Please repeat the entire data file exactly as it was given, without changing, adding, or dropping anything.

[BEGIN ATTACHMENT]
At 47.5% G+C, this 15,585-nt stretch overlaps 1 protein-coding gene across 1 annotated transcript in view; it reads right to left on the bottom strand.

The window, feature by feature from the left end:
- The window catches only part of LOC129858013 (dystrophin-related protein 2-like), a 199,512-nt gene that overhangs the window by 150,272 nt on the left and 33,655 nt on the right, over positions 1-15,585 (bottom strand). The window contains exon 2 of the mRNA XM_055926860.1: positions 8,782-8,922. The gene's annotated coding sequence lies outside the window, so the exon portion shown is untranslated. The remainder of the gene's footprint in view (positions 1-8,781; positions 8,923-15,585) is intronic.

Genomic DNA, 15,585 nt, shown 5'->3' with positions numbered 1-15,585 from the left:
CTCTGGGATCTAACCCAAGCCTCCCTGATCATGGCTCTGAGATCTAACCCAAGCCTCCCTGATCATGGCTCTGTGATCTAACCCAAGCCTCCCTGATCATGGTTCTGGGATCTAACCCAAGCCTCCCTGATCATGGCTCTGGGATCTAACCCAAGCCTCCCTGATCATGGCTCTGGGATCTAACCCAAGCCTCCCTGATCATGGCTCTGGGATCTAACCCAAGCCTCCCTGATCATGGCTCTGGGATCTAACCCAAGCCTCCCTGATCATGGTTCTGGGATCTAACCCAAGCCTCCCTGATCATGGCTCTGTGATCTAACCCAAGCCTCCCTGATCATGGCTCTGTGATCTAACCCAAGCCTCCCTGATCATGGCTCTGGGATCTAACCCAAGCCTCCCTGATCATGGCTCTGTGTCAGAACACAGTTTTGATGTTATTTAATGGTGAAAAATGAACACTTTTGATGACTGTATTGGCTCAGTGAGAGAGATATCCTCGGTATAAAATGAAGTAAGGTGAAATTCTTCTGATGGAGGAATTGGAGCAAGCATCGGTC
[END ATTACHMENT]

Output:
At 47.5% G+C, this 15,585-nt stretch overlaps 1 protein-coding gene across 1 annotated transcript in view; it reads right to left on the bottom strand.

The window, feature by feature from the left end:
- The window catches only part of LOC129858013 (dystrophin-related protein 2-like), a 199,512-nt gene that overhangs the window by 150,272 nt on the left and 33,655 nt on the right, over positions 1-15,585 (bottom strand). The window contains exon 2 of the mRNA XM_055926860.1: positions 8,782-8,922. The gene's annotated coding sequence lies outside the window, so the exon portion shown is untranslated. The remainder of the gene's footprint in view (positions 1-8,781; positions 8,923-15,585) is intronic.

Genomic DNA, 15,585 nt, shown 5'->3' with positions numbered 1-15,585 from the left:
CTCTGGGATCTAACCCAAGCCTCCCTGATCATGGCTCTGAGATCTAACCCAAGCCTCCCTGATCATGGCTCTGTGATCTAACCCAAGCCTCCCTGATCATGGTTCTGGGATCTAACCCAAGCCTCCCTGATCATGGCTCTGGGATCTAACCCAAGCCTCCCTGATCATGGCTCTGGGATCTAACCCAAGCCTCCCTGATCATGGCTCTGGGATCTAACCCAAGCCTCCCTGATCATGGCTCTGGGATCTAACCCAAGCCTCCCTGATCATGGTTCTGGGATCTAACCCAAGCCTCCCTGATCATGGCTCTGTGATCTAACCCAAGCCTCCCTGATCATGGCTCTGTGATCTAACCCAAGCCTCCCTGATCATGGCTCTGGGATCTAACCCAAGCCTCCCTGATCATGGCTCTGTGTCAGAACACAGTTTTGATGTTATTTAATGGTGAAAAATGAACACTTTTGATGACTGTATTGGCTCAGTGAGAGAGATATCCTCGGTATAAAATGAAGTAAGGTGAAATTCTTCTGATGGAGGAATTGGAGCAAGCATCGGTC